English-expressions-and-vocabulary-about-love-abaenglish

Expressions in English to Talk About Love

When it comes to love, romantic poetry or the passion displayed in movies or novels are what immediately come to mind. In reality, the word love contains within itself a wide range of feelings and emotions that we can find in any kind of human or non-human relationship. It is a feeling of attachment that we have not only towards a person but also towards an animal, an object or a place. It ranges from fraternal affection and friendship to passion and compassion toward others.

It is no coincidence that to define the different types of love the ancient Greeks used four different terms: “storge” for love between relatives and family members, “philia” for affection and friendship, “eros” for romantic love and passion, and “ágape” for the most characteristic kind of love. In some human relationships, two or more types of love can coexist.

Usually, in various languages, the word “love” is a unique term, but to express the range of feelings and emotions that love brings with it there may be different expressions. In English, for example, we all know what I love you means, but there are other common expressions to talk about this universal feeling. Let’s take a look at some that can be useful in your emotional relationships, from the affectionate embrace of a friend who you have not seen for a long time to the most intimate feelings you have for someone.

Affection

This is the word to define the feeling of warmth and attachment that one feels towards a friend.

Children need love and affection.

To cherish

This verb, with a French origin, indicates a sense of care and attention towards someone or something that is particularly dear to us.

I cherish the memories of the beautiful times we spent together.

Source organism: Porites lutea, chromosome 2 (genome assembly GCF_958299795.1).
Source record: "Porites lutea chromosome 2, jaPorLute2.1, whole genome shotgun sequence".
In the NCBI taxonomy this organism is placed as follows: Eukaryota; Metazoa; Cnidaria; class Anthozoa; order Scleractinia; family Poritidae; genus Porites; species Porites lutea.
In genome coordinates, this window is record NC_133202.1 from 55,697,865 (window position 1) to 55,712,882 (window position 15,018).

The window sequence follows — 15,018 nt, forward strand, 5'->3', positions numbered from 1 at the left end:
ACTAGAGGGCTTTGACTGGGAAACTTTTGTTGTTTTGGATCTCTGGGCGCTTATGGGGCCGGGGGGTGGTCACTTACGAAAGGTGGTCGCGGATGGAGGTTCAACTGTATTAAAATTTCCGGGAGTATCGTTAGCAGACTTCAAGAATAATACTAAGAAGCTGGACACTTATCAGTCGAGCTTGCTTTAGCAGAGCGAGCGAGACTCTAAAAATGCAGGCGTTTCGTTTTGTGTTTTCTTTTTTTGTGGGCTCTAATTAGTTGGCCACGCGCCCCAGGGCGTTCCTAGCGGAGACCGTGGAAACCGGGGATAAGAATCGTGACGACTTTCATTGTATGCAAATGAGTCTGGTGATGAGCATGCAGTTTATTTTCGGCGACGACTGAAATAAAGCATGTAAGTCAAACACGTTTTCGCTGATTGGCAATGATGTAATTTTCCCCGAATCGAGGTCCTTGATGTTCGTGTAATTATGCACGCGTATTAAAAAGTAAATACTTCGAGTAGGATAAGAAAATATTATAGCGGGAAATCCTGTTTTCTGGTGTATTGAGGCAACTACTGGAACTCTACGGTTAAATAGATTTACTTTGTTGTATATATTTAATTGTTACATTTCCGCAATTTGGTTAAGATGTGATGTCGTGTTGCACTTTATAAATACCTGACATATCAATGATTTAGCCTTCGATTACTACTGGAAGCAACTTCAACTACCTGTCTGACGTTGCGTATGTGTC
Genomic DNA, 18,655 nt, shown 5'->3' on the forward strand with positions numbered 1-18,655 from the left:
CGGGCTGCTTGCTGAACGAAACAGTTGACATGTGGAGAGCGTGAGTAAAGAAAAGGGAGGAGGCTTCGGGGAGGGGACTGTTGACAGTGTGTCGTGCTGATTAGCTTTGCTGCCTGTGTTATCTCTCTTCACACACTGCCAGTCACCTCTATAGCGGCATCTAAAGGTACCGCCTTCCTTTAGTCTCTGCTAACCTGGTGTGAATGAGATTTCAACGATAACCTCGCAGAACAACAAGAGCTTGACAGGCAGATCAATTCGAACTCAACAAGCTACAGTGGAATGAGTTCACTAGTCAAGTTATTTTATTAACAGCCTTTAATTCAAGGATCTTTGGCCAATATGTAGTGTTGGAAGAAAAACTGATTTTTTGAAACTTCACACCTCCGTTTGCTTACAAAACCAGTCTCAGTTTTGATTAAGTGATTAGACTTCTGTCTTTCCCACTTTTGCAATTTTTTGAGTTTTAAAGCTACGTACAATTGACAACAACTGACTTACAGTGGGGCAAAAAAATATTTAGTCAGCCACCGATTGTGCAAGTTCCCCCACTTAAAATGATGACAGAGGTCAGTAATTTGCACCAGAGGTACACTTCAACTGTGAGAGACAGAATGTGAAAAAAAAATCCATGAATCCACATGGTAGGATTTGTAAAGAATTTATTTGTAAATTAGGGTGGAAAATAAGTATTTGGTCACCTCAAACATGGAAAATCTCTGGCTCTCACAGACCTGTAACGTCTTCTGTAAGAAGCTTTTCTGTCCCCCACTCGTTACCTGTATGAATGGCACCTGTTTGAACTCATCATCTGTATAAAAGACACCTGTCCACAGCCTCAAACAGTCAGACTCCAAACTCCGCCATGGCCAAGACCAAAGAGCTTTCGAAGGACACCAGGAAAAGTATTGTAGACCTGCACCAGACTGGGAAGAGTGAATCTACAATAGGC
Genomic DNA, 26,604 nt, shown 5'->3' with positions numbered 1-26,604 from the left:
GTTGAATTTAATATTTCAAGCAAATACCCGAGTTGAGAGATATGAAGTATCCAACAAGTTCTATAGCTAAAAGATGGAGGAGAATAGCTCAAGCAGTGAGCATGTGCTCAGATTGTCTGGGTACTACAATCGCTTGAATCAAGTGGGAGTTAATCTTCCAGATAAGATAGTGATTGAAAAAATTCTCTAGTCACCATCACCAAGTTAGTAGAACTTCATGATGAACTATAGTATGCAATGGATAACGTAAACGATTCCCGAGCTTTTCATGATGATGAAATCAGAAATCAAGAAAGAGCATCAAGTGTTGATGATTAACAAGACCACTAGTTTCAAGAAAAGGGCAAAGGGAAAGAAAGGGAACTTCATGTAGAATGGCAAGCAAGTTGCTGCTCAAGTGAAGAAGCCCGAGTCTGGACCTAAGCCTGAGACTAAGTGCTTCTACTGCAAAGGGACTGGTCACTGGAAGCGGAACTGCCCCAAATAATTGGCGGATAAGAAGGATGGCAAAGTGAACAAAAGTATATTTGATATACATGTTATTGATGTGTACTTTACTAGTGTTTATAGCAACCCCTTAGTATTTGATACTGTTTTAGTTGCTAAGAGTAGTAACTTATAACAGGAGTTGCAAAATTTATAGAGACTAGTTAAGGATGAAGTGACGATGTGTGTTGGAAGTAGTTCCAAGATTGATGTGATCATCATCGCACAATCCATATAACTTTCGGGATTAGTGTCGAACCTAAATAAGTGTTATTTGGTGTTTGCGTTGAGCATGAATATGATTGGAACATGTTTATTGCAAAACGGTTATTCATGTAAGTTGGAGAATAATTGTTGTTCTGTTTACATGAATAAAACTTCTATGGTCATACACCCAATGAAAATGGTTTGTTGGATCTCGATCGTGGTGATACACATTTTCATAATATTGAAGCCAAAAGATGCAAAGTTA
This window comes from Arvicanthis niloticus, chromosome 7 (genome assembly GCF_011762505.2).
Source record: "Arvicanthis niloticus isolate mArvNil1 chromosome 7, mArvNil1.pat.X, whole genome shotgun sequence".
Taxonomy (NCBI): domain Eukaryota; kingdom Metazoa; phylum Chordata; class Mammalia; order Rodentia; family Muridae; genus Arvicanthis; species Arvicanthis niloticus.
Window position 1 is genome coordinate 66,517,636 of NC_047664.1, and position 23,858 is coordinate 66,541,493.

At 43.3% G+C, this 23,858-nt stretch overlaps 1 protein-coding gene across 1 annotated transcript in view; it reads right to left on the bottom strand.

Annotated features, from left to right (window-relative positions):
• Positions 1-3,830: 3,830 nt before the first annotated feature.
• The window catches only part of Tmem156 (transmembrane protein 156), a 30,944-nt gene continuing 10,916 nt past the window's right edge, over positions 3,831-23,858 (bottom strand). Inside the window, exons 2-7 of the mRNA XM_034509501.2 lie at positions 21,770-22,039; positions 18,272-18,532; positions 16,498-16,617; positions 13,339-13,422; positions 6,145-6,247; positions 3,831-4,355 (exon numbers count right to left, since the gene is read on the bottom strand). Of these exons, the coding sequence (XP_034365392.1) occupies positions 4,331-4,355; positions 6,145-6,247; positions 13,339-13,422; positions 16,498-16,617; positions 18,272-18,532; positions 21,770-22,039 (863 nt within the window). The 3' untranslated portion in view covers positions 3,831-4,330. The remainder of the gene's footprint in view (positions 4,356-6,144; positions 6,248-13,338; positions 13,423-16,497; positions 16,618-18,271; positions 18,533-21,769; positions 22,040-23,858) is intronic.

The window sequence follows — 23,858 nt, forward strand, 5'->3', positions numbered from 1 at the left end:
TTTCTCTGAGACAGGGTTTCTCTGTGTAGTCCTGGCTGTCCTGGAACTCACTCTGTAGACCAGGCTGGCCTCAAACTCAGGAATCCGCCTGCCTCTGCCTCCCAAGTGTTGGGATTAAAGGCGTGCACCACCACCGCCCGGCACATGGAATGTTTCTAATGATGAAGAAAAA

To court

This verb refers to courting someone with the goal of getting married. It is a bit old-fashioned unless you are a hopeless romantic that likes nostalgic serenades by moonlight. It can also be translated as “dating,” always seen as an attempt by the man to convince his beloved to marry him.

Matthew and Lucy courted for three years before they got married.

To fancy

This is a British term that means “to like.” In informal language, it refers to a strong sexual attraction.

I could tell that he really fancies her.

To hold dear

This expression is used to indicate something or someone that is particularly important.

I have many acquaintances, but only a few people that I hold dear.

To fall head over heels in love

Literally referring to a forward roll, this indicates a crush that makes you lose your head.

They fell heads over heels for each other.

To fall for somebody

This is an idiom to indicate that one has begun to love someone. Remember the more formal expression is to fall in love with someone.

Mark told me that he really fell for Sandra.

These are some expressions in English to express love or affection. If you want to speak like a true native English speaker, whether British or American, why not take our online course? ABA English puts at your disposal a natural and effective method to learn the English that is spoken in the different Anglo-Saxon countries with all of its rich expressivity. The course includes 144 grammar video classes and the same number of short films in addition to qualified native teachers. Ready to fall in love with English?

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